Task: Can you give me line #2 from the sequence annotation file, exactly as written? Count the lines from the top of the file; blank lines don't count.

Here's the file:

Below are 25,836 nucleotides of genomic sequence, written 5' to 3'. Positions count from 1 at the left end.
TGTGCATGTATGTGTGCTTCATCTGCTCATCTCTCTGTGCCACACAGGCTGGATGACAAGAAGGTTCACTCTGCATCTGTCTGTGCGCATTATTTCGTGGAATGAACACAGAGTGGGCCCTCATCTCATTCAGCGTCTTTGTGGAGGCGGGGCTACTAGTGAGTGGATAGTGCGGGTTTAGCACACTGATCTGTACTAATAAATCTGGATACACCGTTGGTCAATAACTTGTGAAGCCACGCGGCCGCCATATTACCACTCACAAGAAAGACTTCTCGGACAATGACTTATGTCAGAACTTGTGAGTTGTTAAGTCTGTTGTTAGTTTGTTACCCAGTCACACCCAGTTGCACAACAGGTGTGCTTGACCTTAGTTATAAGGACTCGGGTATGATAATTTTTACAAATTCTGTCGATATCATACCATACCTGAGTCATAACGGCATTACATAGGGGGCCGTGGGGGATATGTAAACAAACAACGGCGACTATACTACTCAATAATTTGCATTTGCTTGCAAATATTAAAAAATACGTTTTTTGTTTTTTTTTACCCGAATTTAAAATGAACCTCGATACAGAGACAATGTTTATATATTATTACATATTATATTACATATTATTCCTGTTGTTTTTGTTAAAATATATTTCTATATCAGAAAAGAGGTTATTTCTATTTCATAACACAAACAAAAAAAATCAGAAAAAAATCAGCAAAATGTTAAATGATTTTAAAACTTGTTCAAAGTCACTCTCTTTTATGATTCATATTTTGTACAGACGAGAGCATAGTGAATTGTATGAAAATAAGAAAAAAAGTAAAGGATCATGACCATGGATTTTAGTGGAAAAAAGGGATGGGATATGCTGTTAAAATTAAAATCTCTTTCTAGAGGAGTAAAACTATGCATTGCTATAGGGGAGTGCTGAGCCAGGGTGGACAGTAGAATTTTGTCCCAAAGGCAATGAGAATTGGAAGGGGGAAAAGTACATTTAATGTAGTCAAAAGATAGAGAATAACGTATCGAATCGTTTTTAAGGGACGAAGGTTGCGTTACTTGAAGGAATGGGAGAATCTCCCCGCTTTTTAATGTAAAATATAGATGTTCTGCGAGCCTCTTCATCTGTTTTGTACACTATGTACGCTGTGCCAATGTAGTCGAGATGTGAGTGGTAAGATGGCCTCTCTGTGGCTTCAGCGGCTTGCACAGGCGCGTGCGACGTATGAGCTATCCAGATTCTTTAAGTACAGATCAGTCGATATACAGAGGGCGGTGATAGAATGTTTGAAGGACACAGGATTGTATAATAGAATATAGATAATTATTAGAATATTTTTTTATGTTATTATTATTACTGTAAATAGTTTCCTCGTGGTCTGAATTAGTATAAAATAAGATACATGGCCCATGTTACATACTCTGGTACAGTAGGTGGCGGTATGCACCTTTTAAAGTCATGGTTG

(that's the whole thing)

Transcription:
TGTGCATGTATGTGTGCTTCATCTGCTCATCTCTCTGTGCCACACAGGCTGGATGACAAGAAGGTTCACTCTGCATCTGTCTGTGCGCATTATTTCGTGGAATGAACACAGAGTGGGCCCTCATCTCATTCAGCGTCTTTGTGGAGGCGGGGCTACTAGTGAGTGGATAGTGCGGGTTTAGCACACTGATCTGTACTAATAAATCTGGATACACCGTTGGTCAATAACTTGTGAAGCCACGCGGCCGCCATATTACCACTCACAAGAAAGACTTCTCGGACAATGACTTATGTCAGAACTTGTGAGTTGTTAAGTCTGTTGTTAGTTTGTTACCCAGTCACACCCAGTTGCACAACAGGTGTGCTTGACCTTAGTTATAAGGACTCGGGTATGATAATTTTTACAAATTCTGTCGATATCATACCATACCTGAGTCATAACGGCATTACATAGGGGGCCGTGGGGGATATGTAAACAAACAACGGCGACTATACTACTCAATAATTTGCATTTGCTTGCAAATATTAAAAAATACGTTTTTTGTTTTTTTTTACCCGAATTTAAAATGAACCTCGATACAGAGACAATGTTTATATATTATTACATATTATATTACATATTATTCCTGTTGTTTTTGTTAAAATATATTTCTATATCAGAAAAGAGGTTATTTCTATTTCATAACACAAACAAAAAAAATCAGAAAAAAATCAGCAAAATGTTAAATGATTTTAAAACTTGTTCAAAGTCACTCTCTTTTATGATTCATATTTTGTACAGACGAGAGCATAGTGAATTGTATGAAAATAAGAAAAAAAGTAAAGGATCATGACCATGGATTTTAGTGGAAAAAAGGGATGGGATATGCTGTTAAAATTAAAATCTCTTTCTAGAGGAGTAAAACTATGCATTGCTATAGGGGAGTGCTGAGCCAGGGTGGACAGTAGAATTTTGTCCCAAAGGCAATGAGAATTGGAAGGGGGAAAAGTACATTTAATGTAGTCAAAAGATAGAGAATAACGTATCGAATCGTTTTTAAGGGACGAAGGTTGCGTTACTTGAAGGAATGGGAGAATCTCCCCGCTTTTTAATGTAAAATATAGATGTTCTGCGAGCCTCTTCATCTGTTTTGTACACTATGTACGCTGTGCCAATGTAGTCGAGATGTGAGTGGTAAGATGGCCTCTCTGTGGCTTCAGCGGCTTGCACAGGCGCGTGCGACGTATGAGCTATCCAGATTCTTTAAGTACAGATCAGTCGATATACAGAGGGCGGTGATAGAATGTTTGAAGGACACAGGATTGTATAATAGAATATAGATAATTATTAGAATATTTTTTTATGTTATTATTATTACTGTAAATAGTTTCCTCGTGGTCTGAATTAGTATAAAATAAGATACATGGCCCATGTTACATACTCTGGTACAGTAGGTGGCGGTATGCACCTTTTAAAGTCATGGTTG